Reading Buddies: A Monster Calls (3)

Part 1 | Part 2
Possible spoilers below.

Part 1 – From Americans Don’t Get Much Holidays to No Tale

1. In the monster’s second tale, the parson’s home was destroyed. Do you think it was the right thing for the monster to do, given his explanation?

I think we’ve already established from the monster’s first story that he likes gray areas, and it’s the same for this one. I don’t really feel that the parson’s house should have been destroyed — I found that it was too cruel. But if you’re willing to give up everything, then you should also be ready to lose everything, too — after all, you’ve given them up. Sometimes, we just don’t know how much that everything is.

This reminds me of one line I read from a YFC conference: If you don’t stand for anything, you will fall for everything. In this case, everything fell for the parson because he let go of all he stood for.

2. Why do you think people find it easy to give up everything they believe in when times are harder?

I think it’s because people want something concrete to hold on to in times of trials. They want some surefire solutions for their problems, or at least, something that will tell them that it will be okay. Beliefs are usually abstract, something that requires faith, and faith requires you to believe even without seeing or knowing if it will be okay. It’s not easy to surrender and trust that everything will be okay so people will grasp anything that comes their way, regardless if it’s for or against their beliefs, if it means ensuring everything will be fine.

3. “Belief is the half of all healing. Belief is the cure, belief in the future that awaits.” Do you think Conor had this kind of belief?

No. Not yet, anyway. He wanted to believe it, I think, but at the back of his mind, there are still those doubts. I’m sure we’ve all had this moment — wanting to believe that things will be okay, but also preparing ourselves for things to not go well in case it doesn’t.

4. Why do you think his Grandmother reacted that way to Conor’s actions? What about his dad?

Like what everyone else in the discussion said, I think his grandma is also just trying to be strong. You know how when want to cry but you stop yourself because you can’t cry yet for some reason? But then when someone else cries, or when someone hugs you, the tears just come? I think it’s the same situation with Conor’s grandmother — she’s been trying to be strong for her daughter, but when she saw her grandson lose control, she finds permission to do so, too.

As for his dad — like I mentioned in the last post, his relationship with Conor is already strained, and I don’t think his dad knew how to really talk to Conor. It doesn’t make it right, but I don’t think it’s wrong either. It’s just sad — sad to be strangers with someone you’re not supposed to be strangers with.


On Cross-posting Reviews

I guess it’s common knowledge now that most book bloggers have other book-related accounts, such as Goodreads or Shelfari or Library Thing. These accounts are really more to keep track of books or participate in online book clubs, but I know of some people who post more there than their blogs.

Ever since I started my blog, though, I’ve been cross-posting all the reviews I write to my Goodreads account. I admit that this is really just for extra hits before (and it works). However, now I realize that sometimes I go to Goodreads to look for reviews first rather than look at other blogs. It just requires less effort for me, since I just have to look for the book and immediately see reviews instead of jumping from one blog to another.

Now back during ReaderCon, I remember Mina saying that my review of one of her books was one of the most helpful reviews there. I rarely cross-post reviews on Amazon or any other book-selling site unless an author requests for me to do so. I just feel that it’s a bit tedious to do so, and I’ve been so used to Goodreads that it’s only always been the one I’ve been cross-posting to. I am thinking about doing it — it’s just that I kind of have a lot of reviews to cross-post there if I decide to do that. :P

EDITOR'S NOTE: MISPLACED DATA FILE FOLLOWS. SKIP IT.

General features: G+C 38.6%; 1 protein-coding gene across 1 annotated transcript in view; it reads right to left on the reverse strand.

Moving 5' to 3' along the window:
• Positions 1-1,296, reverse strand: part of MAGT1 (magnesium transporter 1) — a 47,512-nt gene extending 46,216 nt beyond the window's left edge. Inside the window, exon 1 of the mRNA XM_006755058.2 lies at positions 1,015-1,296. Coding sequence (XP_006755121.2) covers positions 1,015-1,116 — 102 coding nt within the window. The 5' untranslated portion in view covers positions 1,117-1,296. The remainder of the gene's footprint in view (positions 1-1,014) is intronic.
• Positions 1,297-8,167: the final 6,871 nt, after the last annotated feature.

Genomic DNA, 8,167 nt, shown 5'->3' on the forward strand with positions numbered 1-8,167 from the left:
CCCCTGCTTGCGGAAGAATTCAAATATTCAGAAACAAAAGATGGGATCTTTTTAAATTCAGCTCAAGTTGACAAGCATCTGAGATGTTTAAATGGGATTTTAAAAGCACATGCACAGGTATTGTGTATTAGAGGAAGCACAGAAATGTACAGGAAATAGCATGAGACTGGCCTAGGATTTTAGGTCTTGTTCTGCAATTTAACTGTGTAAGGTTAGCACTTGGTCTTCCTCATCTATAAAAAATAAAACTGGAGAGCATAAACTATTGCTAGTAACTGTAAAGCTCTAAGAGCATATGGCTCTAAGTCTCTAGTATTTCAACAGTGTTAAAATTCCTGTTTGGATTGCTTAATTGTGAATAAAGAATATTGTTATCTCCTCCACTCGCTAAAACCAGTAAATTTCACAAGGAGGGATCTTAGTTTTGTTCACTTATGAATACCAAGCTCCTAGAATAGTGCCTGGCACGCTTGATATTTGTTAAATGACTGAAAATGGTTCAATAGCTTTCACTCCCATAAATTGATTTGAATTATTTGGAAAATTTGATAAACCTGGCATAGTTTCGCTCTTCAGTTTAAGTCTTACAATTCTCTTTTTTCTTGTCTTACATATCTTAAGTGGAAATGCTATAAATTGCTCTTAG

To cross post or not?

So now here’s my question: does cross-posting on Amazon (or B&N, or any other book-selling site) make a big difference? Do you do it? How long have you been doing it? For authors (assuming there are authors who read my blog), do you prefer that reviews are posted on Amazon (or insert preferred book-selling site here) more or as well as in Goodreads/Shelfari/etc and in blogs?

Reading Buddies: A Monster Calls (1)

You’d think I would have had enough of A Monster Calls after I sung praises to it when I reviewed it, and then sang more praises to it after I saw the trailer. And truth be told, as beautiful as the book was, it’s really not a book that you’d want to reread immediately. Okay, I would reread it for the writing, but not really for the story, especially because I think it has that The Passion of the Christ movie1  effect: you only want to read it once, but it’s not the kind of book you’d read again for pleasure. Unless you’re looking for a good cry.

But that doesn’t stop me from pushing it to people, of course. And push I did, especially when I saw a copy in Fully Booked. Anyway, long story short, Aaron and I convinced Ariel to get this book (And I quote: “It’s Patrick Ness. Of course it’s auto-buy.”). Ariel caved in, and got so excited about it after2 that he roped me and other friends to read the book together. And since I’ve read the book already, I was the default discussion leader.

And so here I am again, reading the book for the second time, and this time, paying more attention to the details because I had to ask some questions. This time, though, I’m more prepared — I have tissues with me all the time. :P

Anyway, so I’m hosting the first blog-based Reading Buddies discussion in the Goodreads Filipino Group. Basically, we’d read the book together, the leader would ask some questions, and we’d answer it on our blogs and discuss further in the thread. I know there’s a lot of channels with this, but think of it this way: more people can participate, even those who are not a part of the group (this means you, whoever you are who is reading this).

For A Monster Calls, we divided the book into five parts, based on how the story goes. Since there are no chapter numbers, we just used chapter titles:

Part 1 – From A Monster Calls to Grandma

Part 2 – From The Wildness of Stories to Champ

Part 3 – From Americans Don’t Get Much Holidays to No Tale

Part 4 – From I No Longer See You to 100 Years

Part 5 – From What’s the Use of You to The Truth

Each part will have about 3-4 questions which we will answer on our blogs and I will round up here. The discussion will run during the month of October. If you haven’t read the book but would like to, you can join us by writing a post on your own blog, or just leaving a comment. If you do decide to write a post about it, you can leave a link to your blog on the widget below so we can drop by and read your answers, too. :)